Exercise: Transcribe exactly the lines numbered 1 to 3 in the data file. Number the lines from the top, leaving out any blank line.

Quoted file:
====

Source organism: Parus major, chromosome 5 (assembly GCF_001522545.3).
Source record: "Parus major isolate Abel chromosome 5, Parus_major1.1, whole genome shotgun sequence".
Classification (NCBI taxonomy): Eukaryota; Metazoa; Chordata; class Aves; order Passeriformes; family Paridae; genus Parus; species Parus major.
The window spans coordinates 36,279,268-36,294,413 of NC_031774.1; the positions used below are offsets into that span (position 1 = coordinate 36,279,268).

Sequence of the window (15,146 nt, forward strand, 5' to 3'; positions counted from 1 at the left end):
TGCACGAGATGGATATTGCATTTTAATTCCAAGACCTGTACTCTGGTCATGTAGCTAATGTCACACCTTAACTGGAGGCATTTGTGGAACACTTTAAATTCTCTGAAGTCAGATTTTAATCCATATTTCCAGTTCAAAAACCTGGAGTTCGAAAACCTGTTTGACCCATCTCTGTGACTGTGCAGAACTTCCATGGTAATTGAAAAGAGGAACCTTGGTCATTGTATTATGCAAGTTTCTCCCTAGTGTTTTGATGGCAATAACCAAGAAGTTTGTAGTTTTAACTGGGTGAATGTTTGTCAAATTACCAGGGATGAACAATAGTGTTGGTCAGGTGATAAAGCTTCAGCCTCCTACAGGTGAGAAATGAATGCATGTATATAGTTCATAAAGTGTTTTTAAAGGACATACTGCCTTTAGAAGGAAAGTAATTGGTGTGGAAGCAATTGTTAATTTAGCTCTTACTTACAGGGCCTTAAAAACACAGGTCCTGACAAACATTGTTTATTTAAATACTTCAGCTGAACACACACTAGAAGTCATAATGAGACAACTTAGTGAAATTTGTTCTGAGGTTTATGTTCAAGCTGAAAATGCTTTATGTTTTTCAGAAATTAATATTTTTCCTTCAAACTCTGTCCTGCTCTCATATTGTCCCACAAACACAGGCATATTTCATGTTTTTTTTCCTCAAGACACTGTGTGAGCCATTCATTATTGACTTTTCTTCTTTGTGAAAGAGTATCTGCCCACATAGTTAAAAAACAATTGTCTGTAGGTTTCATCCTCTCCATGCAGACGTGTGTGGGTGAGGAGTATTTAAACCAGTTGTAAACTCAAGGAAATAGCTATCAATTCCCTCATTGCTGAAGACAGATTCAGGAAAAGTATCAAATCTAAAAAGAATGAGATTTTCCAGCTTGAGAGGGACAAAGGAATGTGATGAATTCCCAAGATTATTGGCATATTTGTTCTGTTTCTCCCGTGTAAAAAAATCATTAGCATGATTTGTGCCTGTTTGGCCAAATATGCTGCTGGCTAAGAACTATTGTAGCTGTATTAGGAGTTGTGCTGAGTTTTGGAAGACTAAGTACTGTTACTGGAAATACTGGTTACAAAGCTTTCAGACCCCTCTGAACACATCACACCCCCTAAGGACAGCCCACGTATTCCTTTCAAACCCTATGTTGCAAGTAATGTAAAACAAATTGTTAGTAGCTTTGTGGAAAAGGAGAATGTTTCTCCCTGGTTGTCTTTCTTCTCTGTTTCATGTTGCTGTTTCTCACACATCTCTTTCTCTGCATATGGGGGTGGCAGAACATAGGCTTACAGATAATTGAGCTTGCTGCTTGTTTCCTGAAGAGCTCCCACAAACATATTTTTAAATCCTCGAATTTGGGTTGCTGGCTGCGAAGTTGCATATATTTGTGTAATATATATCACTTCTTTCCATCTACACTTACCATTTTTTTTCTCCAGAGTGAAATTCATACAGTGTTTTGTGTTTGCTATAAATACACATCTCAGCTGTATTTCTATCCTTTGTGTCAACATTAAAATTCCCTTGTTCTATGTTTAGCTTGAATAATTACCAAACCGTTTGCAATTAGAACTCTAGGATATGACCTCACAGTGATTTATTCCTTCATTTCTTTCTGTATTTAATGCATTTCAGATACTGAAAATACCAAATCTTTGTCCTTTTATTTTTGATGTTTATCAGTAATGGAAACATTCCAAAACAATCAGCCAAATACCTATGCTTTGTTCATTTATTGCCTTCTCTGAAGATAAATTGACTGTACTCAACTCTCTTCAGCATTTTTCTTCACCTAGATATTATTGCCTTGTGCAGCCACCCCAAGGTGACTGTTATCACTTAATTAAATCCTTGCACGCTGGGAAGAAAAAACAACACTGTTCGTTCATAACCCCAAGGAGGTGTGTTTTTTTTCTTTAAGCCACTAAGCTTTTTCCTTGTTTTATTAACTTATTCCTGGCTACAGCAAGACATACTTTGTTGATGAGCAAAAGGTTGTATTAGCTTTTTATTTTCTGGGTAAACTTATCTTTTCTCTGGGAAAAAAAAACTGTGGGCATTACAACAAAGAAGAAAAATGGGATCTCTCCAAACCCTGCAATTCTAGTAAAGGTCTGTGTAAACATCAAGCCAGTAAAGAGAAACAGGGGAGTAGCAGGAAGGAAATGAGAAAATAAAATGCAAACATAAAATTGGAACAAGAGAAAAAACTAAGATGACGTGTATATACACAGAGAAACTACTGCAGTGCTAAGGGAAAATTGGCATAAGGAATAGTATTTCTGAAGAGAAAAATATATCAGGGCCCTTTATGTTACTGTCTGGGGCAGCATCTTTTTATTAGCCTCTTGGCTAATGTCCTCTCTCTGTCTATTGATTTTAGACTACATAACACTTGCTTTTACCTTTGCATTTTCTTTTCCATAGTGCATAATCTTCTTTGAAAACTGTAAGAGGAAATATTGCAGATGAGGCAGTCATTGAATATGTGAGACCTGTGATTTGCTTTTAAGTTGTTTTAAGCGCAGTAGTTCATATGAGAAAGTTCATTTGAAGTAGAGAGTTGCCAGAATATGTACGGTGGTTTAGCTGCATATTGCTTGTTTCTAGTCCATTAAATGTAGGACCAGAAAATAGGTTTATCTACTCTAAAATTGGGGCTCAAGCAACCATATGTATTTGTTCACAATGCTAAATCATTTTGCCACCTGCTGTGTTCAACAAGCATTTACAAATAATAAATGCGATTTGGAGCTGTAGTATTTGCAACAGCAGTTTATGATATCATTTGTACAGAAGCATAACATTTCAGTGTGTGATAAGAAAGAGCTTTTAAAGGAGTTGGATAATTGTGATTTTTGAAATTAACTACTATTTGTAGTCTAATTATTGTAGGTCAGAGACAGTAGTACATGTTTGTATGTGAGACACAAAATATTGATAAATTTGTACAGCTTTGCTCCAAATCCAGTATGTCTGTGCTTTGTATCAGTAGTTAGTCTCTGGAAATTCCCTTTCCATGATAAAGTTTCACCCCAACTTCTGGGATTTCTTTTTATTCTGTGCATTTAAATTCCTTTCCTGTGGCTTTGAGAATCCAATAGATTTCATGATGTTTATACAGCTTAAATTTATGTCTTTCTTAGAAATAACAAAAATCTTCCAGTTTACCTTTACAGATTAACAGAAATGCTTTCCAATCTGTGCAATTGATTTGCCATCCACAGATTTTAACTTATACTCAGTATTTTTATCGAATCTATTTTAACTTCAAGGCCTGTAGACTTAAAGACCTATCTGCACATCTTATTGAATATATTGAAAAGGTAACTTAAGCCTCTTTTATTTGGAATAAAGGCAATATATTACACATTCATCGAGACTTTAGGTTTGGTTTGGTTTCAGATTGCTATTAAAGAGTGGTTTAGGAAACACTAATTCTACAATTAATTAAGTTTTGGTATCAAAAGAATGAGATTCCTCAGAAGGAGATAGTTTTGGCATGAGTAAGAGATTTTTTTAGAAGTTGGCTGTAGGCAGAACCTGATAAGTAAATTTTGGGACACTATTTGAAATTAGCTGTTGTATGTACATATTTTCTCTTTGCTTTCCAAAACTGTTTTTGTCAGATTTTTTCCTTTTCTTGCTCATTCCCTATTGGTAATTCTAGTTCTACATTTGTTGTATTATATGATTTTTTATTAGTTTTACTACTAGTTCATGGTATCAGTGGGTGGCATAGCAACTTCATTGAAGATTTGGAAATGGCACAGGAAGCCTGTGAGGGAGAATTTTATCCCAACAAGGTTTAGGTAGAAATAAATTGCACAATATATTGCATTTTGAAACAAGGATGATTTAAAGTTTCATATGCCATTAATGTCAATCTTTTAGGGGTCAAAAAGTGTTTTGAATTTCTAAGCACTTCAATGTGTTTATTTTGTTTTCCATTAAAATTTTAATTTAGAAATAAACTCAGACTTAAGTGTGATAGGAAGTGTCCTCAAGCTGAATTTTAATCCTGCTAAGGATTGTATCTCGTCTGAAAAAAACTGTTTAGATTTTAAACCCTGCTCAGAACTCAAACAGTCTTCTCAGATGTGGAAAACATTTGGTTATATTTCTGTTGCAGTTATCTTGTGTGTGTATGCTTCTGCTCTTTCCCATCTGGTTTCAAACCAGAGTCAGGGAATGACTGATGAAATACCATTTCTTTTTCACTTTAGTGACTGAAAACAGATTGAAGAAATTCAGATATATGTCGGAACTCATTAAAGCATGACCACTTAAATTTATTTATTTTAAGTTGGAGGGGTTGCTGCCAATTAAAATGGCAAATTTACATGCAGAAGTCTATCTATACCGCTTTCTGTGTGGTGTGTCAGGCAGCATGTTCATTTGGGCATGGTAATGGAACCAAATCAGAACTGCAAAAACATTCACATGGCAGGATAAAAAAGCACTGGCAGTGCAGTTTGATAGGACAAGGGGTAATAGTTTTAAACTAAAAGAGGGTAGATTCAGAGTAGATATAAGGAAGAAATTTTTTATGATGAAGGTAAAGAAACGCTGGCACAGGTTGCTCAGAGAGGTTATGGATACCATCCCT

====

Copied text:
Source organism: Parus major, chromosome 5 (assembly GCF_001522545.3).
Source record: "Parus major isolate Abel chromosome 5, Parus_major1.1, whole genome shotgun sequence".
Classification (NCBI taxonomy): Eukaryota; Metazoa; Chordata; class Aves; order Passeriformes; family Paridae; genus Parus; species Parus major.